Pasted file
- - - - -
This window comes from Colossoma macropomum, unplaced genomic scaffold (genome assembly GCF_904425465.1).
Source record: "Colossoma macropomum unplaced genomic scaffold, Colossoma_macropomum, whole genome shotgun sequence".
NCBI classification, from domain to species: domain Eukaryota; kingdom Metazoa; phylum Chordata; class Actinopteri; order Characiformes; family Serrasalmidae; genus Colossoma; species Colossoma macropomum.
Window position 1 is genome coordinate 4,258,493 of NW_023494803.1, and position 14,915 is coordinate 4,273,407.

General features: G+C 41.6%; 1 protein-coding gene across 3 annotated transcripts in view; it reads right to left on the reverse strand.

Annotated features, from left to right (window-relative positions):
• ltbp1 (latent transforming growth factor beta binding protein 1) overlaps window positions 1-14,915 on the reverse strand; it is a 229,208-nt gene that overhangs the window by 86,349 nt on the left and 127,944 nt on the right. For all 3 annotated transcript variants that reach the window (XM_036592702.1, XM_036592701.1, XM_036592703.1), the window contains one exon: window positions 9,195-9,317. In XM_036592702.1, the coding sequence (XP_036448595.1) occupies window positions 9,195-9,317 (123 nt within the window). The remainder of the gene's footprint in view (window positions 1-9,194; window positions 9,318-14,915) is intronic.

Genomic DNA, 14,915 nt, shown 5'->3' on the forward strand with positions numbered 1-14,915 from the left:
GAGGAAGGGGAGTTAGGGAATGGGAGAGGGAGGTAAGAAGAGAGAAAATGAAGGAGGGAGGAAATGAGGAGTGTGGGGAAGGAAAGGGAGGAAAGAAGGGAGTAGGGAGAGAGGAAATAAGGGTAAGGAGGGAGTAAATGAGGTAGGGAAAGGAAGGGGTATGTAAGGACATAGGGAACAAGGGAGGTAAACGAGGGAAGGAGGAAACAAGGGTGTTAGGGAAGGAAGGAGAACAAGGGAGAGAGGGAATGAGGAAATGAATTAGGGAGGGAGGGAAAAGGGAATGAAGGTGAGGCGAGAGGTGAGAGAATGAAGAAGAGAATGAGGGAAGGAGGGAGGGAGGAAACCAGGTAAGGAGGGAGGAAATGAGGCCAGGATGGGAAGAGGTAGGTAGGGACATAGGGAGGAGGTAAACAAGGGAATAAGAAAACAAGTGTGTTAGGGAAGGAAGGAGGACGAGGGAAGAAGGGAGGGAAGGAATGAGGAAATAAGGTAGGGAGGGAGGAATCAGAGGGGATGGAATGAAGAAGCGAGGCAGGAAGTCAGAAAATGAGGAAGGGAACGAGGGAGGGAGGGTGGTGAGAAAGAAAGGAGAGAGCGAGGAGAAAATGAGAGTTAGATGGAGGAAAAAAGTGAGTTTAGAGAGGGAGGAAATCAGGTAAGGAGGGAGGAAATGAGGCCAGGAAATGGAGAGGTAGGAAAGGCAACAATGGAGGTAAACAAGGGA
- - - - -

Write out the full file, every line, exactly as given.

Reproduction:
This window comes from Colossoma macropomum, unplaced genomic scaffold (genome assembly GCF_904425465.1).
Source record: "Colossoma macropomum unplaced genomic scaffold, Colossoma_macropomum, whole genome shotgun sequence".
NCBI classification, from domain to species: domain Eukaryota; kingdom Metazoa; phylum Chordata; class Actinopteri; order Characiformes; family Serrasalmidae; genus Colossoma; species Colossoma macropomum.
Window position 1 is genome coordinate 4,258,493 of NW_023494803.1, and position 14,915 is coordinate 4,273,407.

General features: G+C 41.6%; 1 protein-coding gene across 3 annotated transcripts in view; it reads right to left on the reverse strand.

Annotated features, from left to right (window-relative positions):
• ltbp1 (latent transforming growth factor beta binding protein 1) overlaps window positions 1-14,915 on the reverse strand; it is a 229,208-nt gene that overhangs the window by 86,349 nt on the left and 127,944 nt on the right. For all 3 annotated transcript variants that reach the window (XM_036592702.1, XM_036592701.1, XM_036592703.1), the window contains one exon: window positions 9,195-9,317. In XM_036592702.1, the coding sequence (XP_036448595.1) occupies window positions 9,195-9,317 (123 nt within the window). The remainder of the gene's footprint in view (window positions 1-9,194; window positions 9,318-14,915) is intronic.

Genomic DNA, 14,915 nt, shown 5'->3' on the forward strand with positions numbered 1-14,915 from the left:
GAGGAAGGGGAGTTAGGGAATGGGAGAGGGAGGTAAGAAGAGAGAAAATGAAGGAGGGAGGAAATGAGGAGTGTGGGGAAGGAAAGGGAGGAAAGAAGGGAGTAGGGAGAGAGGAAATAAGGGTAAGGAGGGAGTAAATGAGGTAGGGAAAGGAAGGGGTATGTAAGGACATAGGGAACAAGGGAGGTAAACGAGGGAAGGAGGAAACAAGGGTGTTAGGGAAGGAAGGAGAACAAGGGAGAGAGGGAATGAGGAAATGAATTAGGGAGGGAGGGAAAAGGGAATGAAGGTGAGGCGAGAGGTGAGAGAATGAAGAAGAGAATGAGGGAAGGAGGGAGGGAGGAAACCAGGTAAGGAGGGAGGAAATGAGGCCAGGATGGGAAGAGGTAGGTAGGGACATAGGGAGGAGGTAAACAAGGGAATAAGAAAACAAGTGTGTTAGGGAAGGAAGGAGGACGAGGGAAGAAGGGAGGGAAGGAATGAGGAAATAAGGTAGGGAGGGAGGAATCAGAGGGGATGGAATGAAGAAGCGAGGCAGGAAGTCAGAAAATGAGGAAGGGAACGAGGGAGGGAGGGTGGTGAGAAAGAAAGGAGAGAGCGAGGAGAAAATGAGAGTTAGATGGAGGAAAAAAGTGAGTTTAGAGAGGGAGGAAATCAGGTAAGGAGGGAGGAAATGAGGCCAGGAAATGGAGAGGTAGGAAAGGCAACAATGGAGGTAAACAAGGGA